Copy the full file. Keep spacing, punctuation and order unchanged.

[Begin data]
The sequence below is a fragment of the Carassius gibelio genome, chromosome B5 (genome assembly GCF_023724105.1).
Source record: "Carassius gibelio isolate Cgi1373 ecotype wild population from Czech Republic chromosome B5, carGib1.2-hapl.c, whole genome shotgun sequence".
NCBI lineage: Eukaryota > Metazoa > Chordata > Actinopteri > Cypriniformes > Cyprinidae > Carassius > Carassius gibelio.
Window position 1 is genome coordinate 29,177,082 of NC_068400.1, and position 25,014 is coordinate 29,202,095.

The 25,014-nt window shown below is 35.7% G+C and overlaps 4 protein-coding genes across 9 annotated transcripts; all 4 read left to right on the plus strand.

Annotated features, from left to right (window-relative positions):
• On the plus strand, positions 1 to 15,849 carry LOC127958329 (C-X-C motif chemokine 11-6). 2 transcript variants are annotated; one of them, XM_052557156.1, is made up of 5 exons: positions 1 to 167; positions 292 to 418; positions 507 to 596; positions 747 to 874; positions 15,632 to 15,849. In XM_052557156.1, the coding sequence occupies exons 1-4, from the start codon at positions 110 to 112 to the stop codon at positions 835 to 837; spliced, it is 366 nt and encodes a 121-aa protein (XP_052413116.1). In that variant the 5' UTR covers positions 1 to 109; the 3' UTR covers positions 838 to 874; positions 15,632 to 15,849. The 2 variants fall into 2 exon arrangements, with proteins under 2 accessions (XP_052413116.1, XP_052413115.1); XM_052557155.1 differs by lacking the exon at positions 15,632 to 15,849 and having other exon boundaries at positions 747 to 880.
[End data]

The sequence below is a fragment of the Carassius gibelio genome, chromosome B5 (genome assembly GCF_023724105.1).
Source record: "Carassius gibelio isolate Cgi1373 ecotype wild population from Czech Republic chromosome B5, carGib1.2-hapl.c, whole genome shotgun sequence".
NCBI lineage: Eukaryota > Metazoa > Chordata > Actinopteri > Cypriniformes > Cyprinidae > Carassius > Carassius gibelio.
Window position 1 is genome coordinate 29,177,082 of NC_068400.1, and position 25,014 is coordinate 29,202,095.

The 25,014-nt window shown below is 35.7% G+C and overlaps 4 protein-coding genes across 9 annotated transcripts; all 4 read left to right on the plus strand.

Annotated features, from left to right (window-relative positions):
• On the plus strand, positions 1 to 15,849 carry LOC127958329 (C-X-C motif chemokine 11-6). 2 transcript variants are annotated; one of them, XM_052557156.1, is made up of 5 exons: positions 1 to 167; positions 292 to 418; positions 507 to 596; positions 747 to 874; positions 15,632 to 15,849. In XM_052557156.1, the coding sequence occupies exons 1-4, from the start codon at positions 110 to 112 to the stop codon at positions 835 to 837; spliced, it is 366 nt and encodes a 121-aa protein (XP_052413116.1). In that variant the 5' UTR covers positions 1 to 109; the 3' UTR covers positions 838 to 874; positions 15,632 to 15,849. The 2 variants fall into 2 exon arrangements, with proteins under 2 accessions (XP_052413116.1, XP_052413115.1); XM_052557155.1 differs by lacking the exon at positions 15,632 to 15,849 and having other exon boundaries at positions 747 to 880.